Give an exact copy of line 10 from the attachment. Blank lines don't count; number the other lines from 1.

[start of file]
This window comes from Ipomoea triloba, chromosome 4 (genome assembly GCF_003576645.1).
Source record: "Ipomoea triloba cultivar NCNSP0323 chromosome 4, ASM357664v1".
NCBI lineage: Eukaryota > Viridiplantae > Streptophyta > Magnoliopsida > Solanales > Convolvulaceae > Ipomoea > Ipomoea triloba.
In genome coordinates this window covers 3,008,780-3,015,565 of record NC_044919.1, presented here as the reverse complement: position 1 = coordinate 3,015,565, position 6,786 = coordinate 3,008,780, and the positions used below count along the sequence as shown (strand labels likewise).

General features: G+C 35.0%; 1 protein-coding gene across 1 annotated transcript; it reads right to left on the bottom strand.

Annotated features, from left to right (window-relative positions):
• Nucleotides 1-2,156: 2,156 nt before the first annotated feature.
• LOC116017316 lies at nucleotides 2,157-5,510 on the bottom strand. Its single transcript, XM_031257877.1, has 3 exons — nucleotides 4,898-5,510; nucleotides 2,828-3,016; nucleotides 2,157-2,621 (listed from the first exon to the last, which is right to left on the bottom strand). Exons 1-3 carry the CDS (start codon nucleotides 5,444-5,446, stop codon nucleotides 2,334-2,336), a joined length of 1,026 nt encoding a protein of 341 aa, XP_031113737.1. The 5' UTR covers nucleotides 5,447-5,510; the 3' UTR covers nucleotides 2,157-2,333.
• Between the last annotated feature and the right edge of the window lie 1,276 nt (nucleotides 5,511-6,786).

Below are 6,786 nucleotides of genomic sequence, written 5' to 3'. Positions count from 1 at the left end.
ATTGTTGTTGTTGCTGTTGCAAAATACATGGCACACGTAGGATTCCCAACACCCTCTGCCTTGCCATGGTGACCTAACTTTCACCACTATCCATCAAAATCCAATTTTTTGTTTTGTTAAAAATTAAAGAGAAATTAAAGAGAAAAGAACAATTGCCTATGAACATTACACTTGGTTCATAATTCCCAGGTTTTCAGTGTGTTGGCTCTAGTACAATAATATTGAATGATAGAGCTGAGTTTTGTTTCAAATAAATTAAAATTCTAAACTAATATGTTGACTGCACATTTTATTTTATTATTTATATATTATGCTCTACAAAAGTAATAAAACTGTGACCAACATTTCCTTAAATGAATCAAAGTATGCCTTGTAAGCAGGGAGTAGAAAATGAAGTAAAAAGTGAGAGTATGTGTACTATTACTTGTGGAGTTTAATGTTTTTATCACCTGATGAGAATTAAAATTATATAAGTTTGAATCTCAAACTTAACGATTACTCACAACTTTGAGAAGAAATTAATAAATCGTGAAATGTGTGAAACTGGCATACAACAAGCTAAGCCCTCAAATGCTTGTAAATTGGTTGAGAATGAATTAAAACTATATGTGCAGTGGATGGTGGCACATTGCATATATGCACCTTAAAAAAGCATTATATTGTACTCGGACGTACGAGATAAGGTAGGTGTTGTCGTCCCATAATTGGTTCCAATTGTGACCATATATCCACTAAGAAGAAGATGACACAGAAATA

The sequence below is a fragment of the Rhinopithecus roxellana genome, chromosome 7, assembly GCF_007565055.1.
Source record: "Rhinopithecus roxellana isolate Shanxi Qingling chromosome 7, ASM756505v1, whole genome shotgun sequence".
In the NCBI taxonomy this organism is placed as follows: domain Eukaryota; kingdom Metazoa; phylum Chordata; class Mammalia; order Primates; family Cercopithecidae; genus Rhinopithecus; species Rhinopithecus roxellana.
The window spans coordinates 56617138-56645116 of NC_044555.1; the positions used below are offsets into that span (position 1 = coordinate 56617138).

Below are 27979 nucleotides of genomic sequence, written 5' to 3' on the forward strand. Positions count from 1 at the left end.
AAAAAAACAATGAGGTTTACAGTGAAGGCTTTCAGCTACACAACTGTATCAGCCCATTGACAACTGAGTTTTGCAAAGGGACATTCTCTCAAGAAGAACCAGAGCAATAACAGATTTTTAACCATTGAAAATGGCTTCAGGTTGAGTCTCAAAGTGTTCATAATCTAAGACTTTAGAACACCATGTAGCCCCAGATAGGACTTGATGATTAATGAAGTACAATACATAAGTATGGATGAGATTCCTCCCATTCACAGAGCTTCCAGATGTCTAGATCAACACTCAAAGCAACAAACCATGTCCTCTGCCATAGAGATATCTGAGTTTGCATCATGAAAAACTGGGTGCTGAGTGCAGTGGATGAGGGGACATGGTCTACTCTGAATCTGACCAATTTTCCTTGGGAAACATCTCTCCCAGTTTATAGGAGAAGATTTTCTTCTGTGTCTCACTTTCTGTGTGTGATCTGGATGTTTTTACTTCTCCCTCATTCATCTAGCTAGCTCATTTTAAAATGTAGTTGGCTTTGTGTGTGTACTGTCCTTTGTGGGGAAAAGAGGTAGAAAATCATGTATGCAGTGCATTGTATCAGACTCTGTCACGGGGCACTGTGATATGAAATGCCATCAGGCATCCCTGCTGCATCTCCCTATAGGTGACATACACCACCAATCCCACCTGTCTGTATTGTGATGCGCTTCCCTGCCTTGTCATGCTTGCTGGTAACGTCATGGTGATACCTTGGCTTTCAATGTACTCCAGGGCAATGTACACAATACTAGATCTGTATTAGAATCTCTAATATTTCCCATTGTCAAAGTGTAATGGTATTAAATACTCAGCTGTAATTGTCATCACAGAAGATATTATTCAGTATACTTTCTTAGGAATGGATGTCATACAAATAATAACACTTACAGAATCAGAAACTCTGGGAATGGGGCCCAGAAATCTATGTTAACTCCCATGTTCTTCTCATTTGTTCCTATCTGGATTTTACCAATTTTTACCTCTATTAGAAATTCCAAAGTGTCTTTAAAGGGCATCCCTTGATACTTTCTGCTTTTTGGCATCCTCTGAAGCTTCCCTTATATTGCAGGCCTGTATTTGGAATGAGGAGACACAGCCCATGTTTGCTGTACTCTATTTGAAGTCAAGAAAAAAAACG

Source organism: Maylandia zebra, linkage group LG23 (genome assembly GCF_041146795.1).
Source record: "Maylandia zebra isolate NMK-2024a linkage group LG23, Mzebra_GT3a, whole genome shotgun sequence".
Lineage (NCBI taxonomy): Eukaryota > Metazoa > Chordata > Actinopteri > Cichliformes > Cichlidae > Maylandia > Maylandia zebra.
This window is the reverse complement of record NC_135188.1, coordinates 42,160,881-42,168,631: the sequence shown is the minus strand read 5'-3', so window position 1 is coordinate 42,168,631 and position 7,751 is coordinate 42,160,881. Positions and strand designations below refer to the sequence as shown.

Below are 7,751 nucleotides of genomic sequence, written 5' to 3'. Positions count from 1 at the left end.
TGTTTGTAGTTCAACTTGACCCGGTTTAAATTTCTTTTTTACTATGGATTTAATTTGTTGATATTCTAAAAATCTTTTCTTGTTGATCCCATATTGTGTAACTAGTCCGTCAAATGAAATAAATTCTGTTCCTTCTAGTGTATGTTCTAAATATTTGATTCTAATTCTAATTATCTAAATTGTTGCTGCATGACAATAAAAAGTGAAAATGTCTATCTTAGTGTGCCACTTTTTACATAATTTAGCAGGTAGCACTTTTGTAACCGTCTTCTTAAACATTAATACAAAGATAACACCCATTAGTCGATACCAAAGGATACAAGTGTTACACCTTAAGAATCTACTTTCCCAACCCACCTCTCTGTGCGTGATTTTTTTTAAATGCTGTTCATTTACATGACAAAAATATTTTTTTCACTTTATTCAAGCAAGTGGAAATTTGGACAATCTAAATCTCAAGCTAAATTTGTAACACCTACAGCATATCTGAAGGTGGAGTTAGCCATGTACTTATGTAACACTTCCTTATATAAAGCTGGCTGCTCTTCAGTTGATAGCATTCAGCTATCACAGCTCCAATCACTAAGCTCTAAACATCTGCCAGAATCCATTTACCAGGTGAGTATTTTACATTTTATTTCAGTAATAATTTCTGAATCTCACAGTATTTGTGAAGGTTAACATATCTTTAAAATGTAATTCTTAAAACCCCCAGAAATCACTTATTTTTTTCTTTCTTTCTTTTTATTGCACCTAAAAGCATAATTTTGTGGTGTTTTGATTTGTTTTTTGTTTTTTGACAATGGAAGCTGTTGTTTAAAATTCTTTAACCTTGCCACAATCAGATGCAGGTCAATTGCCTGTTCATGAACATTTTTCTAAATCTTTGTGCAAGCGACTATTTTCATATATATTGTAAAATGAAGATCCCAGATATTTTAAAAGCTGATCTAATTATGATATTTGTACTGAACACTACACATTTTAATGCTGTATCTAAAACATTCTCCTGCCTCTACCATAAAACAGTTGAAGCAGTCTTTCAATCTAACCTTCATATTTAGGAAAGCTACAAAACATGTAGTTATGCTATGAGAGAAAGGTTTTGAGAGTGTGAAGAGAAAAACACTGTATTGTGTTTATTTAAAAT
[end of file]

Below are 6,786 nucleotides of genomic sequence, written 5' to 3'. Positions count from 1 at the left end.